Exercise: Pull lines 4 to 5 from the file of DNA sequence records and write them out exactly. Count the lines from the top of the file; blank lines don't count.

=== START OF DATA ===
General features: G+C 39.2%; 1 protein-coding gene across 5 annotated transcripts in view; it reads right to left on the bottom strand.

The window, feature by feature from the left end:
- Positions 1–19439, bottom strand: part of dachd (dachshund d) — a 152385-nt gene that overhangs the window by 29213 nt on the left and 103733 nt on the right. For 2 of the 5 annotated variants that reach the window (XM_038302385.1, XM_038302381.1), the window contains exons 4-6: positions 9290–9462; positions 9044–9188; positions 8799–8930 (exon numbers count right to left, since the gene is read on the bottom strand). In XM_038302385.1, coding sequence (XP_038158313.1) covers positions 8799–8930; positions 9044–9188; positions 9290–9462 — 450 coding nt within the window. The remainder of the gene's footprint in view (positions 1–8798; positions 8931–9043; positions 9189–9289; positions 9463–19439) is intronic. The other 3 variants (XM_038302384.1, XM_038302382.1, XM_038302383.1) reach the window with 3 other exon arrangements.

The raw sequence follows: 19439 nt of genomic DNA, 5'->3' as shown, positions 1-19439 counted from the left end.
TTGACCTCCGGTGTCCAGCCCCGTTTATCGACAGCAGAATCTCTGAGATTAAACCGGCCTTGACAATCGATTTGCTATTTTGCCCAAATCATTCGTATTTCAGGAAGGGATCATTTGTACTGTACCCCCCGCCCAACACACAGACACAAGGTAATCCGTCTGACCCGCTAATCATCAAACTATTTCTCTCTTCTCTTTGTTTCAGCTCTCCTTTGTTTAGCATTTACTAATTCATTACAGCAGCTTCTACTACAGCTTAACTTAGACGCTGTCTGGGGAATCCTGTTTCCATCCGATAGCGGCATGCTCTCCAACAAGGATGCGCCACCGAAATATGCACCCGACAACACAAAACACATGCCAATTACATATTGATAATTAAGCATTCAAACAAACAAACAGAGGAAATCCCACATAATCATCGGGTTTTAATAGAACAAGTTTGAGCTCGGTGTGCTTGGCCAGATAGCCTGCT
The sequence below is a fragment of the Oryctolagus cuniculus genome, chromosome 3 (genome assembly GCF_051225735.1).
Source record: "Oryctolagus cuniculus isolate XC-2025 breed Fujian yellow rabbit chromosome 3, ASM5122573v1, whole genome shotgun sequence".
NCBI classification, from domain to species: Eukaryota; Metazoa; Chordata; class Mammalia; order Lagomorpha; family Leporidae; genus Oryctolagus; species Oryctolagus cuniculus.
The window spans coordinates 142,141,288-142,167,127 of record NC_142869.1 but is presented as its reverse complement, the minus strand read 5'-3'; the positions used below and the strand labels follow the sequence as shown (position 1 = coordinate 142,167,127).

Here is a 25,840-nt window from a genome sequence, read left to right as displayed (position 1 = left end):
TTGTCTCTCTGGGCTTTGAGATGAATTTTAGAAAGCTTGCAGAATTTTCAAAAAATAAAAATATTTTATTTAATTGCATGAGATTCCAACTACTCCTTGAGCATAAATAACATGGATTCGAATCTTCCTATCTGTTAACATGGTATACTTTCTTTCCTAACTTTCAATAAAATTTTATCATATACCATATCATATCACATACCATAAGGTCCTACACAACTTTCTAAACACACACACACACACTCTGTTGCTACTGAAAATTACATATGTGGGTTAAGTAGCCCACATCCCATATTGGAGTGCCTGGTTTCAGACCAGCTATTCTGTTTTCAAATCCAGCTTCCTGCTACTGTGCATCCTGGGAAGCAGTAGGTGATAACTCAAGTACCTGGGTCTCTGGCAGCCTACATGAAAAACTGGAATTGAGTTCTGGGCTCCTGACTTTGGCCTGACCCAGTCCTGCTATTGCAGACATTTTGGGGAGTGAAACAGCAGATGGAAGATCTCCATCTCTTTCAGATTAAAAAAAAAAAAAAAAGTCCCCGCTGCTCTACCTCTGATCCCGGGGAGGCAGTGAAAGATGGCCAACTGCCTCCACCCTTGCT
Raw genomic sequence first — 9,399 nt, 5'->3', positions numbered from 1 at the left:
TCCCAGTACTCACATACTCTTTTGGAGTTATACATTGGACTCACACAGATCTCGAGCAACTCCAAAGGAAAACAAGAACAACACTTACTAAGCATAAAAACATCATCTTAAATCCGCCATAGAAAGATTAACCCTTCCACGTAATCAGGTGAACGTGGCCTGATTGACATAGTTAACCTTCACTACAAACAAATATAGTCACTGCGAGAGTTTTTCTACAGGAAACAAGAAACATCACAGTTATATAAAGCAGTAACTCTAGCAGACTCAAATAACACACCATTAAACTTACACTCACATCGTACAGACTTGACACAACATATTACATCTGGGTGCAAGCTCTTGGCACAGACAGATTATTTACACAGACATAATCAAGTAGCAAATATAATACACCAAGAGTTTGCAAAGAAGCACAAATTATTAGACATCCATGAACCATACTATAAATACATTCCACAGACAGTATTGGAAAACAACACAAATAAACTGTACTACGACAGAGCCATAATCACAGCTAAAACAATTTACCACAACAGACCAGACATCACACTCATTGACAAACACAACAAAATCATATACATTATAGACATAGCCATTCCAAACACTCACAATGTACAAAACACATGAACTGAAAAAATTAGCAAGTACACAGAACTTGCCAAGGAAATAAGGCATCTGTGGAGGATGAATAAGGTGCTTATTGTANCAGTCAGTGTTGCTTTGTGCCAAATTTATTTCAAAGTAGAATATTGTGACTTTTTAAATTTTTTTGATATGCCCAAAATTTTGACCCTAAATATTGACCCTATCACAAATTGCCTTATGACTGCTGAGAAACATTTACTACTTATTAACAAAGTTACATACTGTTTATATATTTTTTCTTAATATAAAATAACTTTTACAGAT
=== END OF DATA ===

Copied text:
The raw sequence follows: 19439 nt of genomic DNA, 5'->3' as shown, positions 1-19439 counted from the left end.
TTGACCTCCGGTGTCCAGCCCCGTTTATCGACAGCAGAATCTCTGAGATTAAACCGGCCTTGACAATCGATTTGCTATTTTGCCCAAATCATTCGTATTTCAGGAAGGGATCATTTGTACTGTACCCCCCGCCCAACACACAGACACAAGGTAATCCGTCTGACCCGCTAATCATCAAACTATTTCTCTCTTCTCTTTGTTTCAGCTCTCCTTTGTTTAGCATTTACTAATTCATTACAGCAGCTTCTACTACAGCTTAACTTAGACGCTGTCTGGGGAATCCTGTTTCCATCCGATAGCGGCATGCTCTCCAACAAGGATGCGCCACCGAAATATGCACCCGACAACACAAAACACATGCCAATTACATATTGATAATTAAGCATTCAAACAAACAAACAGAGGAAATCCCACATAATCATCGGGTTTTAATAGAACAAGTTTGAGCTCGGTGTGCTTGGCCAGATAGCCTGCT